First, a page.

The Eroica release includes Schumann’s initial thoughts
on his F minor Quartet
as shown on the manuscripts held
at the Heinrich Heine Institute, Dusseldorf. Also worthy of consideration
is the appealing and stylishly performed release by the Fine
Arts Quartet. Recorded in 2006 at the Wittem Monastery, Gulpen-Wittem,
Holland the disc is on Naxos 8.570151.
In Schumann’s String Quartet No. 1
play the opening movement with tender expression yet never allow
their emotions to take complete charge. Although closely controlled
the Scherzo, Adagio
evinces significant vitality and galloping
rhythms. The contrasting central section is a yearning plea from
the heart. Emotions of poignancy and intense sorrow permeate
whilst the players never resort to sentimentality.
This is quite wonderful playing of the slow movement from the
Philharmonia. I loved the bright and upbeat Presto
just hurtles along seemingly without a care in the world.
Seemingly the Cinderella quartet and the least recorded of the
set the String Quartet No. 2
warrants wider attention.
The first movement Allegro vivace
is a veritable fusion
of joy and tenderness marked by quite superb playing from the
Berlin players. Crafted from a lighter grain the music just floats
along effortlessly. In the Andante, quasi Variazioni
playing seethes with heartbreaking sadness. I enjoyed the swirling
and dance-like Scherzo -
so vigorous, fresh and agreeable.
The concluding Allegro molto vivace
reveals the ebullient
side of Schumann, light and bursting with summer sunshine. Towards
the close the pace notably quickens with a happy assurance.
The String Quartet No. 3
is the most popular of the set
of three. Marked Andante expressive
- Allegro molto
the moody opening evokes heartfelt calling and pleading.
A volatile Scherzo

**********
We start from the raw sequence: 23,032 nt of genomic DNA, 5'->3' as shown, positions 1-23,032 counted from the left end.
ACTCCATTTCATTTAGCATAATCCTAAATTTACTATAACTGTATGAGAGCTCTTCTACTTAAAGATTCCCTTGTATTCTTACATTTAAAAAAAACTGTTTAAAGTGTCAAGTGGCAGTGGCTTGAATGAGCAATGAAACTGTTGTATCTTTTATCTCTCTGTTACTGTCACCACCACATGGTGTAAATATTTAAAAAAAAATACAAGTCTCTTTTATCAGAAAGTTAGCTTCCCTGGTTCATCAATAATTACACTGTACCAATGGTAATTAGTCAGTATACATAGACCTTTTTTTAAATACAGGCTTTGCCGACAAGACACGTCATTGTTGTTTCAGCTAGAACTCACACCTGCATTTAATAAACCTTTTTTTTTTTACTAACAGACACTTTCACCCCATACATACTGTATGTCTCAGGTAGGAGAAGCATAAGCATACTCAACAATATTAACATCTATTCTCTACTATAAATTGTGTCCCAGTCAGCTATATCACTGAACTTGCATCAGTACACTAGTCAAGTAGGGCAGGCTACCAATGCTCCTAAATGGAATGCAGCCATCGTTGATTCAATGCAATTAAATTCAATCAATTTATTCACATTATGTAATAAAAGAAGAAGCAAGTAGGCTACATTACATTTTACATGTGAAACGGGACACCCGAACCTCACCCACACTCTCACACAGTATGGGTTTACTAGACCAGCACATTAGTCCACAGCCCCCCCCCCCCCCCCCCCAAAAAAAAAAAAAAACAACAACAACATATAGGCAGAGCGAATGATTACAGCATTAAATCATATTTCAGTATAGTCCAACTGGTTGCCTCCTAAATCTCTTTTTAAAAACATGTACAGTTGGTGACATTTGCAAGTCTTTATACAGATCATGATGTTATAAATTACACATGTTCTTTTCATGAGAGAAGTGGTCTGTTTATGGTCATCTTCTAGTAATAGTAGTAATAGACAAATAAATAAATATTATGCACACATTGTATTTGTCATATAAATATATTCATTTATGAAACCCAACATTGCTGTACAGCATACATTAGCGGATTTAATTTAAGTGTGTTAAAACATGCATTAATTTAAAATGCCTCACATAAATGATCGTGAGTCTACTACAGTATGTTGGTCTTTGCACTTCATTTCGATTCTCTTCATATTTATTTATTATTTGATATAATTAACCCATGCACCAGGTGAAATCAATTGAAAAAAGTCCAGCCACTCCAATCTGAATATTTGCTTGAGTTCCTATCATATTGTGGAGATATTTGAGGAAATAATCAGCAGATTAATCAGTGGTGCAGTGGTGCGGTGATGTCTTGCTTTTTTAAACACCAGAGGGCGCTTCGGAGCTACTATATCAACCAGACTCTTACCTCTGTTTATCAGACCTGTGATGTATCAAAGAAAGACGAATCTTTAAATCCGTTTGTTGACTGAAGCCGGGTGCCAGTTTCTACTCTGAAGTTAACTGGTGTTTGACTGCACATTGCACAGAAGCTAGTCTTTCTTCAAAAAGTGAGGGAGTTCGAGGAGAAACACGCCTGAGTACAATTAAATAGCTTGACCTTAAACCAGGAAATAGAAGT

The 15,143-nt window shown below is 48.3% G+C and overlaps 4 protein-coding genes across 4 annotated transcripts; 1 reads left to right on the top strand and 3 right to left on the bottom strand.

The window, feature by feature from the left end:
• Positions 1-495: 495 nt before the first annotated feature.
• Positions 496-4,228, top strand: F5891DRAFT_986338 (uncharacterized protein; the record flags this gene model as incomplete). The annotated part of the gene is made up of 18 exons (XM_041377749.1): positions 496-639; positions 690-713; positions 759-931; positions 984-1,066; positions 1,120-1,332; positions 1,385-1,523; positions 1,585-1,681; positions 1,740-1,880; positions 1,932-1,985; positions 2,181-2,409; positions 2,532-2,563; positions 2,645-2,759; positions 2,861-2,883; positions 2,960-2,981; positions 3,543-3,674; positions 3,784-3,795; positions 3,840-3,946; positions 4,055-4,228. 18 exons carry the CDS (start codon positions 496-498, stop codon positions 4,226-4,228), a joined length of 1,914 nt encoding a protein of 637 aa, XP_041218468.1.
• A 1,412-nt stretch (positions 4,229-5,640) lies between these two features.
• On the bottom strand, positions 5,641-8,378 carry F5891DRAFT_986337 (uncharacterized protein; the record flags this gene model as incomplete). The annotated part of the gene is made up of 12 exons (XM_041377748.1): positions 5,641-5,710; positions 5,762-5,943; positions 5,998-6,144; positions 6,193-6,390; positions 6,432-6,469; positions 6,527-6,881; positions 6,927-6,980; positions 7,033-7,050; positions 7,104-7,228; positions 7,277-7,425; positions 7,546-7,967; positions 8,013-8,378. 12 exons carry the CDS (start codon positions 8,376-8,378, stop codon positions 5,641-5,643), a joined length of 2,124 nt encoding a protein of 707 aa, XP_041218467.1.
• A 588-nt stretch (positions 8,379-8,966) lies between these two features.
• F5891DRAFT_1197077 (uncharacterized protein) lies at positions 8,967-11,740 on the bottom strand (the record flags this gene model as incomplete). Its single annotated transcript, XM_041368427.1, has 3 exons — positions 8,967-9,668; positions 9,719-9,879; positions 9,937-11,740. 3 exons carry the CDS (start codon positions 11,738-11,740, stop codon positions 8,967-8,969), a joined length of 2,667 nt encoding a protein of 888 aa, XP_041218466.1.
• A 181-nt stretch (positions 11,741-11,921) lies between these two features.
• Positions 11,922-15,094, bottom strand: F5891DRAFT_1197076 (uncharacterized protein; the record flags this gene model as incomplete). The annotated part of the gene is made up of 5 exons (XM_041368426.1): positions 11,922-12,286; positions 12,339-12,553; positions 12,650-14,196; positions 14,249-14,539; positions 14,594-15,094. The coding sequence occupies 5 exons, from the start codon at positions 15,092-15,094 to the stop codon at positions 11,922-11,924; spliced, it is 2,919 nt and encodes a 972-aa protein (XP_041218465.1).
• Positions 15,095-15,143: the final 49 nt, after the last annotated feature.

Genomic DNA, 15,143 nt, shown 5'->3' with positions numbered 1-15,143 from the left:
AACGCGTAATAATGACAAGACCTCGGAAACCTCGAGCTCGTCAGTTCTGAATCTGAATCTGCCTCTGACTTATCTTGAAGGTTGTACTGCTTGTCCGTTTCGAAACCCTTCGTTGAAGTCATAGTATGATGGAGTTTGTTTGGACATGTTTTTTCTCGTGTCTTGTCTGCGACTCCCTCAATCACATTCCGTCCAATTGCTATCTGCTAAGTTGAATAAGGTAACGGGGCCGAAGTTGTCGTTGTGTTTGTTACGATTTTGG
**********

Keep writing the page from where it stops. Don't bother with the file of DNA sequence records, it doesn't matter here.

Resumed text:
of broad emotional extremes shifts
from calm and peaceful musings to petulant and stormy outbursts.
Grey clouds suffuse the Adagio molto
. This is sad and
affecting music - almost a lament with undercurrents of anxiety.
Optimism asserts itself in the Finale, Allegro molto vivace
I was struck by the spirited playing from the Philharmonia Quartet
being especially bright, uplifting and rock solid.
These are memorable performances. Listening to the various recordings
the differing interpretive approaches are evident. Eschewing
extreme dynamics and exaggerated tempi
take a route of prudent self-discipline with judiciously selected
speeds. Their interpretations exude tenderness tinged with melancholy
in the slow movements and express potent vitality in the Scherzos
never being in fear of losing control. Throughout, the unity
of the Philharmonia Quartet is quite outstanding and deserves
praise. The engineers have provided a sound quality that is clear
and extremely well balanced. The accompanying booklet includes
an informative and easy to read essay.
I have seen all four players performing in their respective posts
with the Berlin Philharmonic at their Philharmonie home but not
together as the Philharmonia Quartet. As a devotee of live chamber
music I hope it is not too long before I attend a Philharmonia